A Mediterranean climate combined with nutrient-rich soil make the perfect conditions for year-round seasonally fresh raw foods in Israel. Whether you are looking for a healthy holiday destination or are simply ‘raw-curious’ about what to eat in Israel, Tel Aviv is a great place to start. On my recent trip to Israel, I was impressed not only by the availability of organic raw food but also amazed by the flavor of everything. Finally, cucumbers and oranges that have taste, wow!
Depending on what time of year you visit Israel, you will find locally grown pomegranate, oranges, grapefruit, apricots, peaches, bananas, guava, watermelon, strawberries, cucumber, tomatoes and of course olives! When you arrive, a good place to start is the Carmel Market, or ‘Shuk Ha’Carmel,’ Tel Aviv’s largest fruit and vegetable market. While not organic, the market does have an abundance of fresh produce. I found the best thing to buy at this market is a freshly made juice. Be sure to walk to the bottom end of the market; at the top end you will get charged 20 ILS for a juice; keep walking down and the prices go down too…near the bottom half you will find a nice man on the right side who sells his juice for 10-12 ILS.
Also at the lower end of the market, you will find one organic store on the left-hand side. It’s called Nizat Ha’duvdevan (Hebrew for “The Cherry Bud”). Look for the large cherries on the sign and the nice baskets containing dried fruits and nuts. All the prices there are fixed, but be sure to check your change…a few times I was given the wrong change, and it was not in my favor! 🙂 Nizat Ha’duvdevan has other locations through Tel Aviv like the one near Rabin Square (which used to also have a raw food cafe but the cafe is no longer there).
If you like olives, you may want to taste them at the Carmel Market, but don’t buy…they are not overly good and every vendor tried to over-charge me. A normal price for Kalamata olives is 40 ILS per kilo; here they will try to charge you 60-80 ILS per kilo! For the best olives, wait until Friday and go to the Organic Farmer’s market at Tel Aviv Port. The market is outside of the Shuk Hanamal and across from the Aroma Cafe. They have the best olives, and they always charged me the right price too! Try the lemon-infused green olives, or the black olives with fresh herbs, or the green olives with garlic – well, actually try any of them – they are all delicious! Yes, organic really does taste better!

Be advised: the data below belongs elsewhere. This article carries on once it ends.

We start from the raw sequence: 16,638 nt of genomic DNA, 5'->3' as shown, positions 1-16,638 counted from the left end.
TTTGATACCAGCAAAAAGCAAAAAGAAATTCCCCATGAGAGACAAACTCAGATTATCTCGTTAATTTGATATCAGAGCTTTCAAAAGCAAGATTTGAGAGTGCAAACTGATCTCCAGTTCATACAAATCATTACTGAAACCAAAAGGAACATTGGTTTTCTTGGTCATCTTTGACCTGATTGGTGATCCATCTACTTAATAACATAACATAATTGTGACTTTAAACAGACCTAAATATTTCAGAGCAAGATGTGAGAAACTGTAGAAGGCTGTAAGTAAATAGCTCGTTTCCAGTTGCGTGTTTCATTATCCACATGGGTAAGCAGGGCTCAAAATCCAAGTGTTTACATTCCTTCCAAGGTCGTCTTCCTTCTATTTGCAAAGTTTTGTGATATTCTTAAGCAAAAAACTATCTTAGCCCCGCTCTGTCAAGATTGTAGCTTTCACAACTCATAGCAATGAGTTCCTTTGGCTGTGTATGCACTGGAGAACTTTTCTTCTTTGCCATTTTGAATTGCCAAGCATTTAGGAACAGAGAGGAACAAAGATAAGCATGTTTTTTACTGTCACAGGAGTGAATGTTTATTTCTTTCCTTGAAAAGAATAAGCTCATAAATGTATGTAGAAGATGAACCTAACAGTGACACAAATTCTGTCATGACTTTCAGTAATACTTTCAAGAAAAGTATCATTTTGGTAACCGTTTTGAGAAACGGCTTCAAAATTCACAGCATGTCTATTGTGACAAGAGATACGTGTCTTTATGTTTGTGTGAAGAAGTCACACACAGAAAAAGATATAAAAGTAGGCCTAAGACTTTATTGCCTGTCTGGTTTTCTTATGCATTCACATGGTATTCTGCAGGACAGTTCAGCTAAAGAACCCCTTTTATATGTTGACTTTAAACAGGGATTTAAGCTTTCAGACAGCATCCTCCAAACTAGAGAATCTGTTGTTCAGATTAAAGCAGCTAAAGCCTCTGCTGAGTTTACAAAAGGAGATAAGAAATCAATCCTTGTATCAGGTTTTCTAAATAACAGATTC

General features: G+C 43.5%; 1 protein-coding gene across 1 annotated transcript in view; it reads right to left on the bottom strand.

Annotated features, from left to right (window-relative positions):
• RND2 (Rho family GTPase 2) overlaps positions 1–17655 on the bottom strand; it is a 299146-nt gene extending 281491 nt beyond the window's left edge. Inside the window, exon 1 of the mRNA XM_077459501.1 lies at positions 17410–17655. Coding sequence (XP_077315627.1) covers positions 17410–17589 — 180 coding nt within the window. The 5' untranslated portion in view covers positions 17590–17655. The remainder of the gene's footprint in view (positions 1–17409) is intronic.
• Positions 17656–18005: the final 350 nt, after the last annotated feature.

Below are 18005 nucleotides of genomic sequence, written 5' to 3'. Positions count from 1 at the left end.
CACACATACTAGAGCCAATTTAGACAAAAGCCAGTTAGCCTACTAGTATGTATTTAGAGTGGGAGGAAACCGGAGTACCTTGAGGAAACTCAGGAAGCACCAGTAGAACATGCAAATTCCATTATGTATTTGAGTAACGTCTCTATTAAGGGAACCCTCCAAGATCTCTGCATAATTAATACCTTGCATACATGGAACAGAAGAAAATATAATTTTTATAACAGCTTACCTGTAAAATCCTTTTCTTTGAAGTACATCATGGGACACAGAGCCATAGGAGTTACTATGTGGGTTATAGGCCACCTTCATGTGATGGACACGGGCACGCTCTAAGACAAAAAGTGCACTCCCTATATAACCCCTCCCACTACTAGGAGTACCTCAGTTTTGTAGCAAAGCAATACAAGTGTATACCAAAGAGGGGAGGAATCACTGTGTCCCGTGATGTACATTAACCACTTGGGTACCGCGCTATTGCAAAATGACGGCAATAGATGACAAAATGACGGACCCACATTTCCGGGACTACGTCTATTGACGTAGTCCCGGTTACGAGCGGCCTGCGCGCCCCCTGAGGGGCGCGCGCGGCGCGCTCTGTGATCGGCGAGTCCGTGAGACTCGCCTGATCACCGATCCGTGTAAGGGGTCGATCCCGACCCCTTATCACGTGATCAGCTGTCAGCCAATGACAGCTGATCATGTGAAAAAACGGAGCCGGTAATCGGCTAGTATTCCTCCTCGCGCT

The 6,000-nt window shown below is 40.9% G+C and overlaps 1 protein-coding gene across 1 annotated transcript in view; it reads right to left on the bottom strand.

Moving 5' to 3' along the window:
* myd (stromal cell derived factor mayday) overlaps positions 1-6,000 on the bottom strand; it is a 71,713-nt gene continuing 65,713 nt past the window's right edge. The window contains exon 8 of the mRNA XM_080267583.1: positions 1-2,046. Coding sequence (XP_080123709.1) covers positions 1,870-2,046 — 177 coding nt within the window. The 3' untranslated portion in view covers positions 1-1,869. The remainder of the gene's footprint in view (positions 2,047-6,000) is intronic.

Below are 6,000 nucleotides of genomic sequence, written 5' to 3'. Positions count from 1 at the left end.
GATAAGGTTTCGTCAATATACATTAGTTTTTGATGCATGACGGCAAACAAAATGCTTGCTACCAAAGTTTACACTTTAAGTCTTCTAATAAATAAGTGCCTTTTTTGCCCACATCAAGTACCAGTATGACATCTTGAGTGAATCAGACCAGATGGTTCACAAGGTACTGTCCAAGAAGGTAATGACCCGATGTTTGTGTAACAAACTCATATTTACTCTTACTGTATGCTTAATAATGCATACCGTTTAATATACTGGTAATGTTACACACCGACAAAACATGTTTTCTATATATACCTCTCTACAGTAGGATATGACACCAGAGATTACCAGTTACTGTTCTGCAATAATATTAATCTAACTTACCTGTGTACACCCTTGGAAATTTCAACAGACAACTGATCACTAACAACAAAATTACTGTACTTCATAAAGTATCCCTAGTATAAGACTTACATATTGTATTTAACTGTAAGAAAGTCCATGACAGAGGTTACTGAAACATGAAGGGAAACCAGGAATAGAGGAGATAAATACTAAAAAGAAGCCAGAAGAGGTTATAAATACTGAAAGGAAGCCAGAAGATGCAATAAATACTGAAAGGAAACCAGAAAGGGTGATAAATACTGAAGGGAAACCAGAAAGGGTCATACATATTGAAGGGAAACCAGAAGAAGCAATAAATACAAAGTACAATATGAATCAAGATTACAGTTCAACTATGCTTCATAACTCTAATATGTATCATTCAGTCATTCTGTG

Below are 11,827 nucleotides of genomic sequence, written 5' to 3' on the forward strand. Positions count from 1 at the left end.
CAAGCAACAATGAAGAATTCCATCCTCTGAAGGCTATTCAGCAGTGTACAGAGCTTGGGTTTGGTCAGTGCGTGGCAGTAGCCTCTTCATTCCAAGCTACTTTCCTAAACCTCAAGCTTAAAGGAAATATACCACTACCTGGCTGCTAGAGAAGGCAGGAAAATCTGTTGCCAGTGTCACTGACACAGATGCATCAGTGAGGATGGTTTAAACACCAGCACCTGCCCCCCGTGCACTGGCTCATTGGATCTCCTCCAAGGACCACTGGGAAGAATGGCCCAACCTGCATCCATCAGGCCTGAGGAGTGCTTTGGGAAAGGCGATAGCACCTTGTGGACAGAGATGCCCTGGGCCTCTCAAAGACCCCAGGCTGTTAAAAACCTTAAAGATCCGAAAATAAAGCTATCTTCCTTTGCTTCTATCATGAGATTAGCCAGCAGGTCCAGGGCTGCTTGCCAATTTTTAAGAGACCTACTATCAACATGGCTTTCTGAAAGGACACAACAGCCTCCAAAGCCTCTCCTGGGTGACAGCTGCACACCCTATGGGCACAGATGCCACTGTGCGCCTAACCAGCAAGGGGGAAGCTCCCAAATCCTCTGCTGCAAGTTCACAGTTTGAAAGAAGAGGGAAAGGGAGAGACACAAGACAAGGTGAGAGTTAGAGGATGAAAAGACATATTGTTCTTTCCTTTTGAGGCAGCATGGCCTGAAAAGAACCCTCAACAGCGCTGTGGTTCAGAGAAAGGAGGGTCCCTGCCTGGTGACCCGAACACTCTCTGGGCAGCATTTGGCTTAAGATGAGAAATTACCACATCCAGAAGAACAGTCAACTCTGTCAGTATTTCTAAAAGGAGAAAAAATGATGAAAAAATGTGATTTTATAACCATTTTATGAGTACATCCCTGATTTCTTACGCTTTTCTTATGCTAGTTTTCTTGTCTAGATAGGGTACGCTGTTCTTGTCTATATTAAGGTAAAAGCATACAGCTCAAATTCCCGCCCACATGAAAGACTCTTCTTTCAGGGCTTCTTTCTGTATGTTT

Another good store for buying organic fruits and vegetables is the Eden Teva store. They have several locations throughout Tel Aviv, including inside Rabin Square Mall and at Kfar Saba. This is a good place to find gluten-free products, organic produce and nutritional supplements. Look for the raw tahina made with sprouted sesame seeds…it’s in a glass jar and is stocked with the normal tahina. It comes from Ethiopia and it’s amazing!
For eating out, Israel is a raw food paradise. Every restaurant has a salad on the menu, and usually the portions are very big! You can always get fresh lemon for dressing or ask for a side of tahina (sesame seed paste). If you want to try a nice organic restaurant, there is a great place just 20 minutes outside Tel Aviv in Hod Hasharon. It’s called Barzilay at the edge of Yarkona and Hod Hasharon. They have an indoor dining area as well as outdoor seating in their own organic gardens. This is a great place for a late brunch or a nice afternoon lunch so you can sit outside and enjoy the sun while eating your freshly picked veggies.